PIs: Dr. Vanessa Minden, Dr. Thorsten Balke, Prof. Dr. Michael Kleyer
Coastal dunes and salt marshes are valuable ecosystems, both in terms of nature conservation and coastal protection. Understanding the responses of plant traits to environmental constraints and their effects on ecosystem functioning is key to reach conservation targets and ensure a resilient natural coastal defense.
On a typical Wadden Sea island, coastal dunes are found on the wind and wave exposed side dominated by wave action and eolian sediment transport. Salt marshes occur mainly at the sheltered lee of the island, where the geomorphic development is dominated by tidal inundation. In both ecosystems plants with distinct functional traits are able to establish and subsequently influence the landscape development through so called biogeomorphic feedbacks. Dunes and salt marshes display non-linear behavior in response to changes in environmental conditions which is depending on establishment thresholds and physical properties of the plants.
Established coastal dunes and salt marshes are situated along disturbance (sediment disturbance) and stress (salinity, flooding and water stress) gradients from the dynamic fringe towards the higher and more stabilized areas away from the main source of disturbance. This gradient determines species distribution as a function of their trait expressions. However, plant traits also determine the type and strength of the positive feedbacks arising from biophysical interactions (e.g. plant stiffness and root architecture to trap sediments and reduce erosion or litter production to support soil development). Hence ecosystem functioning, mainly determined by establishment dynamics and ecosystem engineering capacity of the plants are strongly trait dependent in complex biogeomorphic ecosystems.
This project will focus on the interaction of environmental processes with plant traits for understanding and predicting ecosystem functioning and biogeomorphic development of coastal dunes and salt marshes. We seek to develop a conceptual framework of plant traits and biogeomorphology via meta analysis and literature review of coastal dune and salt marsh studies. In-depth studies on the importance of plant traits for germination, resistance and resilience of biogeomorphic ecosystems will focus on dune pioneer vegetation.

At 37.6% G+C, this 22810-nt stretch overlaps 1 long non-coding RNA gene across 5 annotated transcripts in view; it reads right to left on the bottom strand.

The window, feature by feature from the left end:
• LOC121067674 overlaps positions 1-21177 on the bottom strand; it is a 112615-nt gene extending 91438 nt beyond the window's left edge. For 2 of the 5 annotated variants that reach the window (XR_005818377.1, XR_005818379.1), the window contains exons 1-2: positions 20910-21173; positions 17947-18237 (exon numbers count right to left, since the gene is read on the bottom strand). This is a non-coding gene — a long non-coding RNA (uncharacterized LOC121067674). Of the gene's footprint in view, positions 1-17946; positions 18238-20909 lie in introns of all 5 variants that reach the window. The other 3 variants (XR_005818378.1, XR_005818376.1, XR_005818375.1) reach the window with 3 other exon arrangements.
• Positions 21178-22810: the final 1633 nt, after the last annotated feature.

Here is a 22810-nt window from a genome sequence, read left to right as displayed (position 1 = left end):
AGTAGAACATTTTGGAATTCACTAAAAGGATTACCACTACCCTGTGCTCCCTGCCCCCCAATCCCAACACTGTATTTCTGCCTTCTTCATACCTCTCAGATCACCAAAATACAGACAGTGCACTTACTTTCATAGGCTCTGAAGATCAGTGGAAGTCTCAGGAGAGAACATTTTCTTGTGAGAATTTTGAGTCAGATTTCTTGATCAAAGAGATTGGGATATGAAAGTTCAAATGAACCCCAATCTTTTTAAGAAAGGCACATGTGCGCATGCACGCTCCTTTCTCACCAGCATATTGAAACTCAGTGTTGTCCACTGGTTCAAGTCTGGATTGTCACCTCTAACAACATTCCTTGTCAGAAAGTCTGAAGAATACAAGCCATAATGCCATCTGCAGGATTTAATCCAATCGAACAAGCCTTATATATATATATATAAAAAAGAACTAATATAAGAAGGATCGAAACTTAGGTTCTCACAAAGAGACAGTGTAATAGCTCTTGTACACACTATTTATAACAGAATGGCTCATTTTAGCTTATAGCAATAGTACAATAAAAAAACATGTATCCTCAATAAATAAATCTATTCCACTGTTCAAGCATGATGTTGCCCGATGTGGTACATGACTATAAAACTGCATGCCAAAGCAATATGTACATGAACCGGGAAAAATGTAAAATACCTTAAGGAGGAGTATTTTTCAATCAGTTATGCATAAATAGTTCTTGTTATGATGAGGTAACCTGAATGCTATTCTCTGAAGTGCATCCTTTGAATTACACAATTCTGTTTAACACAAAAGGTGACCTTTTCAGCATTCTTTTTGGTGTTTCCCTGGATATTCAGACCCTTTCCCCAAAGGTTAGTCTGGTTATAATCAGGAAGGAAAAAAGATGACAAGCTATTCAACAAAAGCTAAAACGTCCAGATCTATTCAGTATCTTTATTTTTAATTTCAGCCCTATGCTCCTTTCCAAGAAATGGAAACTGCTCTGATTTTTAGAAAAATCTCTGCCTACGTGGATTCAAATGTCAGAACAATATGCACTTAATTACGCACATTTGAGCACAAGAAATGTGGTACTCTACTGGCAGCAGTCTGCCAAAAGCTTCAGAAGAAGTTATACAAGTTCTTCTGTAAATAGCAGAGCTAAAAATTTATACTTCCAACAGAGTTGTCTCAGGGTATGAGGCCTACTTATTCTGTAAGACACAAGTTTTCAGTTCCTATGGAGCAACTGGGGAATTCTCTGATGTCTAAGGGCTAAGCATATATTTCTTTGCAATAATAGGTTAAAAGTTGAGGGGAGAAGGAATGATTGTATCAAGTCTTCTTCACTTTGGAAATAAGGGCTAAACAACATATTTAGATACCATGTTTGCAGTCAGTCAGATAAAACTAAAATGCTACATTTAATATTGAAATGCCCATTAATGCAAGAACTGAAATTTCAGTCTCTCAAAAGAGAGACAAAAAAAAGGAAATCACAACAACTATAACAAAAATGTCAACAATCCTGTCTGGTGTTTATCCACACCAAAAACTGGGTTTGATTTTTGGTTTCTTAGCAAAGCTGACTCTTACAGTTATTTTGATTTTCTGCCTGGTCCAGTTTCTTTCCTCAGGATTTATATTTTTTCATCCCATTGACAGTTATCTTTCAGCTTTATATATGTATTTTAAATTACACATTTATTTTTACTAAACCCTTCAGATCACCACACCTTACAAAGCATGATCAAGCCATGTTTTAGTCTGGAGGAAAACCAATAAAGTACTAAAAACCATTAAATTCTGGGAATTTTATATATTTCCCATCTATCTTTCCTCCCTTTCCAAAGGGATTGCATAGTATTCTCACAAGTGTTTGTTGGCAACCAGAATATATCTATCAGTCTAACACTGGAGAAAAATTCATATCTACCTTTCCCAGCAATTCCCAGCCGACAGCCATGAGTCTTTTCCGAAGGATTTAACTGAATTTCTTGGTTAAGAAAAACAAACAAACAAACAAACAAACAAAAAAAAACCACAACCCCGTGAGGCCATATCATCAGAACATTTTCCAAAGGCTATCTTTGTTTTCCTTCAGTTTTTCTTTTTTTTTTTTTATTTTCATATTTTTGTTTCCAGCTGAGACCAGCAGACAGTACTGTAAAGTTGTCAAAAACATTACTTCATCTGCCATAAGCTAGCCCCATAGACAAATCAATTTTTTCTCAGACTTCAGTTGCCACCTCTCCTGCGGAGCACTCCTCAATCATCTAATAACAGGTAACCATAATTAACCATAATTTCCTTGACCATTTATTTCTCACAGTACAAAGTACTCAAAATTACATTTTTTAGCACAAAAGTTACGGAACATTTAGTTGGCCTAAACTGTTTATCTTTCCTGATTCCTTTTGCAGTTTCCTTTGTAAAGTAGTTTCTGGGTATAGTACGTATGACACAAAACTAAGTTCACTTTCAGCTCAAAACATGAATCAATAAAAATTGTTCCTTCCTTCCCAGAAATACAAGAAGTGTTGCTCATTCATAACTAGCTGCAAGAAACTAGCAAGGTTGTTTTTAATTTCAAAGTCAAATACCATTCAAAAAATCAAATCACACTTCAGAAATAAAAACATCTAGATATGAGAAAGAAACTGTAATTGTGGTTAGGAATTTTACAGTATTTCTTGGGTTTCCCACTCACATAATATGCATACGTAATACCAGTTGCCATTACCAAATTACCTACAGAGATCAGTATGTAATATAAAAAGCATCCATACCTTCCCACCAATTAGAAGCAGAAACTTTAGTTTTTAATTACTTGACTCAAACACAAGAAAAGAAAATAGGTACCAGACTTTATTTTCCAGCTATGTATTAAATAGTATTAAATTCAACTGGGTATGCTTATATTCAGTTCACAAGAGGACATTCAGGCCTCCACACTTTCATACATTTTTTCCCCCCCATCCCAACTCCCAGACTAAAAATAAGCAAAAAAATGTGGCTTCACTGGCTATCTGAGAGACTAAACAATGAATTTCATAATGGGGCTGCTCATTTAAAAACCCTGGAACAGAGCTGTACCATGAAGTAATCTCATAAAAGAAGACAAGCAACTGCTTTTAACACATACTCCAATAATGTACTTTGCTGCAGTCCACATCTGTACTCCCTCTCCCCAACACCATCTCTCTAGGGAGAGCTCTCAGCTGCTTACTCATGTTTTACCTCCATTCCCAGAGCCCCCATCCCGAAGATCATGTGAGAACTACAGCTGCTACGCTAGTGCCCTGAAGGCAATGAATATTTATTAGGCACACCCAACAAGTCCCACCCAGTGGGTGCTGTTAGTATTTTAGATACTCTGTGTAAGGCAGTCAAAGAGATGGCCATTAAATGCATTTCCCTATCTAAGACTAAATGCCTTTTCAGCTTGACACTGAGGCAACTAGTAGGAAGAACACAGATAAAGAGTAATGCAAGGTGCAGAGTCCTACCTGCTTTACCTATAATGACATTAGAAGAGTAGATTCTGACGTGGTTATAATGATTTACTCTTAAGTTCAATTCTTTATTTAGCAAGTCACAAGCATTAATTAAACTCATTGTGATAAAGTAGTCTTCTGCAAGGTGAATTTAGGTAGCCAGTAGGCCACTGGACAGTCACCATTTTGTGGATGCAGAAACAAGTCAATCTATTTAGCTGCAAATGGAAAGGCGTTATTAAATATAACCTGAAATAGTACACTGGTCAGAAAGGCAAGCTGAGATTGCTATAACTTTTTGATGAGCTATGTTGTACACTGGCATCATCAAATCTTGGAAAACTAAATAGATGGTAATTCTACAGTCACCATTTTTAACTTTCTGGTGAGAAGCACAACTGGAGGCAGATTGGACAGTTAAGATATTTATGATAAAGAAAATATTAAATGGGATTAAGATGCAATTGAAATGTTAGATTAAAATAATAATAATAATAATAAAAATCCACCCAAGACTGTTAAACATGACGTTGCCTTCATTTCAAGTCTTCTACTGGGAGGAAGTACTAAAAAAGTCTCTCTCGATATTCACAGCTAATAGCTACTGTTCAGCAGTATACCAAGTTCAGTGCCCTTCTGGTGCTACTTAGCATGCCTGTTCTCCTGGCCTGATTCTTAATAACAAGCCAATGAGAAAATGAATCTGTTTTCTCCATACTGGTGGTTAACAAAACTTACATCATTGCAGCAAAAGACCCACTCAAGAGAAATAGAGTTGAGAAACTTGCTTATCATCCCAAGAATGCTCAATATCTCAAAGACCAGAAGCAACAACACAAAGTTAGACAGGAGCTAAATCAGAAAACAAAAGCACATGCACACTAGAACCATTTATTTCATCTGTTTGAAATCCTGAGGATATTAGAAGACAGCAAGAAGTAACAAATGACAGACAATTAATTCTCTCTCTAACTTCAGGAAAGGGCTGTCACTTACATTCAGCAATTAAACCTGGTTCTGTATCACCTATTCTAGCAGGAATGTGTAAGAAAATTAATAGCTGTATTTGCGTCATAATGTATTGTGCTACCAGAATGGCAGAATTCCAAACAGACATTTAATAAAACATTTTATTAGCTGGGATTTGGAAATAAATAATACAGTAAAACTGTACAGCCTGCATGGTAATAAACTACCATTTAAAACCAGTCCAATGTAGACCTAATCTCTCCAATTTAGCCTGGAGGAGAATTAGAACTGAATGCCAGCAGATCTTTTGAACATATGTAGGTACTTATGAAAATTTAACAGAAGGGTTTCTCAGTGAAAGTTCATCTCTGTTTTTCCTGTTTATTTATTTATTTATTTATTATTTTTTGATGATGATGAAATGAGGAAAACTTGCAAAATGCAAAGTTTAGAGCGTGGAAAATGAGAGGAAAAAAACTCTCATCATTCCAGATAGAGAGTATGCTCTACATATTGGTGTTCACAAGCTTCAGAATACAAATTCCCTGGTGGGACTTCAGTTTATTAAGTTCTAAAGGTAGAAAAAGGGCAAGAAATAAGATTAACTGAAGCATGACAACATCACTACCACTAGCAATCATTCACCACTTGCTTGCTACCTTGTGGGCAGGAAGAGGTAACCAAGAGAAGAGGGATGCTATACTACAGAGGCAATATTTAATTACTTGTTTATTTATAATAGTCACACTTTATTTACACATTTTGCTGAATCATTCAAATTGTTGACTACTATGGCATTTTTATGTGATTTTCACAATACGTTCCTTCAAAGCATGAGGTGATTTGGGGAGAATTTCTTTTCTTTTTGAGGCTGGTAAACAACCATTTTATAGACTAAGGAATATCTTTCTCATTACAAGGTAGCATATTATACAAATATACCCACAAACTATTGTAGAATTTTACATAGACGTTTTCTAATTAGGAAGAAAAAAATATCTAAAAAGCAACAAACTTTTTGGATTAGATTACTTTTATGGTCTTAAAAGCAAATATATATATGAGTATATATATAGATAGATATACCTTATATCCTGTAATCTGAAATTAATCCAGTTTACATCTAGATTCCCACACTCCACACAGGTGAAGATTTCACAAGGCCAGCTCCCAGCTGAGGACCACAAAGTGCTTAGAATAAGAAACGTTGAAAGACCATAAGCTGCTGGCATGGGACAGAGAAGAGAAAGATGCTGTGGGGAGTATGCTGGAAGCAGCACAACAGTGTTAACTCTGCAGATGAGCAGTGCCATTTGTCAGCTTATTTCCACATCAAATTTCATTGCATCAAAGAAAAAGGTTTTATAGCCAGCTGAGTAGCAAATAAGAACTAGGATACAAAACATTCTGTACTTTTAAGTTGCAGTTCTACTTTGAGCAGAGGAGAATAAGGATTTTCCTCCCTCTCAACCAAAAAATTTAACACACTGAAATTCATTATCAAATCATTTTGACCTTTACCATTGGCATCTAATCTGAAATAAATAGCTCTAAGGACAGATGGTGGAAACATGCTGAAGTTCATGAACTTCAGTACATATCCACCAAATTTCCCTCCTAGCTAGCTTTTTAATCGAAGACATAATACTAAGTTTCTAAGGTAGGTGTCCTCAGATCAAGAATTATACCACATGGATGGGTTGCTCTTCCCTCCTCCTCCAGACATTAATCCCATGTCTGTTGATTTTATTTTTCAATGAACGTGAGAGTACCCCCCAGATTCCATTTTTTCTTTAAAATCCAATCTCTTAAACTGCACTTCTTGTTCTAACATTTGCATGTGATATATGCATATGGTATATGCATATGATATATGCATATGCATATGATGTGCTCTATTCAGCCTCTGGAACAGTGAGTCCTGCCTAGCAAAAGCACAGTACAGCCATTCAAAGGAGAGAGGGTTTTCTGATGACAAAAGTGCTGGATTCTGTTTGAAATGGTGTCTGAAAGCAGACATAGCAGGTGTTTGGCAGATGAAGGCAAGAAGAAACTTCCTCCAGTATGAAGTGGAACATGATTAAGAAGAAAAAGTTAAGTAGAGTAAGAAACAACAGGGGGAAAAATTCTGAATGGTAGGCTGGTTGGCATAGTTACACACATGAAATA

Main research questions:
1. Can we formulate a conceptual framework to unify biogeomorphic concepts (such as biogeomorphic succession and ecosystem engineering) and recent developments in plant trait ecology and BEF studies (Biodiversity effects on Ecosystem Functioning) using dune and salt marshes as model systems.
2. Does species composition of the seed source in dunes increase the chance of vegetation establishment and therefore the chances for initiating a biogeomorphic succession towards a resilient and resistant dune system.
3. To what extend do trait expressions of dune plants affect ecosystem resistance and resilience of coastal dunes? We hypothesize that stability traits (e.g. stiffness, dry matter content, C/N ratio, root architecture) can be identified and are positively correlated to pioneer dune stability and resilience.
This project is part of the PhD-thesis by Julia Bass
Funding by MWK Lower Saxony